National Theatre Season: July 2018 – January 2019
Nine Night, Natasha Gordon’s critically acclaimed debut play transfers to the West End following a sold-out run at the NT
Further cast announced for Antony and Cleopatra alongside Ralph Fiennes and Sophie Okonedo, playing from September
Cast confirmed for world premiere of David Hare’s new play I’m Not Running, including Siân Brooke, Alex Hassell and Joshua McGuire
Peter Brook returns to direct at the National Theatre for the first time in 50 years with The Prisoner, co-directed with Marie-Hélène Estienne
Following the acclaimed Consent, Nina Raine returns to the NT with her new play Stories starring Claudie Blakley
Anthony Neilson makes his NT debut with new play The Tell-Tale Heart, based on the short story by Edgar Allan Poe
Alexander Hanson and Joanna Riding to join the cast of Follies alongside Janie Dee and Peter Forbes, returning to the Olivier Theatre in February 2019
War Horse returns to the NT marking the centenary of Armistice Day
Antony and Cleopatra and I’m Not Running to broadcast to 65 countries worldwide as part of NT Live
To mark the 100th anniversary of the first women in the UK gaining the right to vote, the NT stages Courage Everywhere; a series of rehearsed readings, talks and screenings Continue reading “News: National Theatre Season: July 2018 – January 2019”
“A little thing would make me tell them how much I lack of a man”
There’s nowt so queer as folk, at least not in Simon Godwin’s version of Illyria here. A gender-swapped Malvolia longs after her mistress Olivia, hipster-fop Sir Andrew Aguecheek is entirely smitten by a flirtatious Toby Belch, Antonio follows up his snog with Sebastian by inviting him to a rendez-vous at local drag bar The Elephant. And that’s before we’ve even dealt with the sexual confusion that Shakespeare himself engineered in Twelfth Night, as shipwreck survivor Viola disguises herself as her presumed drowned twin brother and wreaks havoc on the libidos of Olivia and Orsino alike.
It’s a mark of the success of Godwin’s production that it wears this all so lightly. It’s a modern-dress version for a modern sensibility (if not for the audience member who gasped audibly at the first gay kiss) and one that is rooted in a real sense of playfulness, as an expertly cast ensemble just have a huge amount of fun with it. Phoebe Fox’s delicious Olivia, who gives new life to the phrase ‘dance like nobody’s watching’; Oliver Chris’ Chelsea playboy of an Orsino, in the throes of a mid-life crisis having just turned 40; Tim McMullan’s swaggeringly confident Sir Toby ever accompanied by Niky Wardley’s spirited Maria and the comic masterpiece that is Daniel Rigby’s Sir Andrew. Continue reading “Review: Twelfth Night, National Theatre”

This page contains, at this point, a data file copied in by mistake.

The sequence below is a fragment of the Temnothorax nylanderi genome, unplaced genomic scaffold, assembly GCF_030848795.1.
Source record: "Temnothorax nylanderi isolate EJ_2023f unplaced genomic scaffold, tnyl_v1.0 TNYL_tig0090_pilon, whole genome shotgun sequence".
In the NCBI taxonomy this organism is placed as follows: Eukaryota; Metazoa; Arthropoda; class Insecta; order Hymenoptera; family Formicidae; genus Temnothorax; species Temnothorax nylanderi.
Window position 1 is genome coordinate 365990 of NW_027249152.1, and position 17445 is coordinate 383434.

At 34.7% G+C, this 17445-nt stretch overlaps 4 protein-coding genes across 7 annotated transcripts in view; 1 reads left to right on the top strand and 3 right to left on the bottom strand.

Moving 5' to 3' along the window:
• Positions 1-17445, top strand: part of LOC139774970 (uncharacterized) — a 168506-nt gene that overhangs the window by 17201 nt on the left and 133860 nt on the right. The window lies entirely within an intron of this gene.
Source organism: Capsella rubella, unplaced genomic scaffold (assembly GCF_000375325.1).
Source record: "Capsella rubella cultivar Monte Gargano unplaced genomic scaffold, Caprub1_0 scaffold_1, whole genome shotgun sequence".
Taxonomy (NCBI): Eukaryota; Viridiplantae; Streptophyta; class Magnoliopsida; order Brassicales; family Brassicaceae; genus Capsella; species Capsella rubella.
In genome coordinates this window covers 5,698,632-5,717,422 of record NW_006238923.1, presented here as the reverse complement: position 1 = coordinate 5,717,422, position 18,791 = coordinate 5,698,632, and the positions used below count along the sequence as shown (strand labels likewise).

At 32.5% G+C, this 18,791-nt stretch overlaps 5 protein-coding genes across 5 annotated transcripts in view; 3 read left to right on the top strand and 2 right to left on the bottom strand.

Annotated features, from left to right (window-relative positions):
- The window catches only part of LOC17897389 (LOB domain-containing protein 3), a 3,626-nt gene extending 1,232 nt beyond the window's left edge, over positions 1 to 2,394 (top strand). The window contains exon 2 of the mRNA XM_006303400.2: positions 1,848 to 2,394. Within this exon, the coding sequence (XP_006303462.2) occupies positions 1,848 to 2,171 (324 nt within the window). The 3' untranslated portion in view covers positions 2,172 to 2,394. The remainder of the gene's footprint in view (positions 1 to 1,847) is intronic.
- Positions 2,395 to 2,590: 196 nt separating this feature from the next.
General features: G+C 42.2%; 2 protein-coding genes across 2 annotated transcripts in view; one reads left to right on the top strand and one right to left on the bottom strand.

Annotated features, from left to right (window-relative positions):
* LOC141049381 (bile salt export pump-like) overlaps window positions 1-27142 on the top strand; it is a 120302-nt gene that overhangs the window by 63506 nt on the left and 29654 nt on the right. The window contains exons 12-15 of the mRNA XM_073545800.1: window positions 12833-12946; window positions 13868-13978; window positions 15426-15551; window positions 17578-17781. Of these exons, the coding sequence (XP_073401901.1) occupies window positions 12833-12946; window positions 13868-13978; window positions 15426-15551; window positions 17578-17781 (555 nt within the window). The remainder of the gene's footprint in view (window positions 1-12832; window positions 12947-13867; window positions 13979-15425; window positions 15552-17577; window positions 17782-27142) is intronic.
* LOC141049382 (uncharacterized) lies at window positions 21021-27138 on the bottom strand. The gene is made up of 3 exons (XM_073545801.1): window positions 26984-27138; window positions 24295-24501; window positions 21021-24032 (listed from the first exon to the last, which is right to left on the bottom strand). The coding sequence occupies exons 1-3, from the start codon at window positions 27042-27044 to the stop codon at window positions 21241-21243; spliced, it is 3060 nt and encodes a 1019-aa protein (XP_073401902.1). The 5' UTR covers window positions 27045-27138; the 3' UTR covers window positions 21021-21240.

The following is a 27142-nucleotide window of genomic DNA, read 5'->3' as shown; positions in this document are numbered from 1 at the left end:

Best Actor In A Play Sponsored By Radisson Blu Edwardian:
Benedict Cumberbatch, Hamlet
James McAvoy, The Ruling Class
Bradley Cooper, The Elephant Man
Mark Rylance, Farinelli and the King
Alex Hassell, Henry V
Best Actress In A Play Sponsored By The Umbrella Rooms:
Nicole Kidman, Photograph 51
Denise Gough, People, Places and Things
Lia Williams, Oresteia
Rosalie Craig, As You Like It
Harriet Walter, Death of a Salesman Continue reading “2016 What’s On Stage Award nominations”
“The truth is rarely pure and never simple”
On the other side of the Strand, Sondheim is telling us “you gotta get a gimmick” in Gypsy and so it is across the road at the Vaudeville with the second major production of Oscar Wilde’s The Importance of Being Earnest to hit the West End in (just) under a year. Lucy Bailey’s am-dram take last summer featured a company of older actors and taking that gauntlet, Adrian Noble’s production has a cross-dressing David Suchet as Lady Bracknell. My full review is now live on Official Theatre but suffice to say that I still find the pilfering of already-scarce roles for older women problematic.
Running time: 2 hours 20 minutes (with 2 intervals)
Booking until 7th November
“You’re too good for me, that’s the trouble”
I continue to have little to say about the Simon Gray quartet of plays – Japes is the third for me – aside from to point you to how they were described on the website.
“Experience four Simon Gray plays based on the same characters, in the same situation but all telling a different story with opposite conclusions…”
If I cared enough, I would start to investigate trade description law. The last one – Missing Dates – comes next week for me at which point I will try to put down how this whole enterprise has made me feel.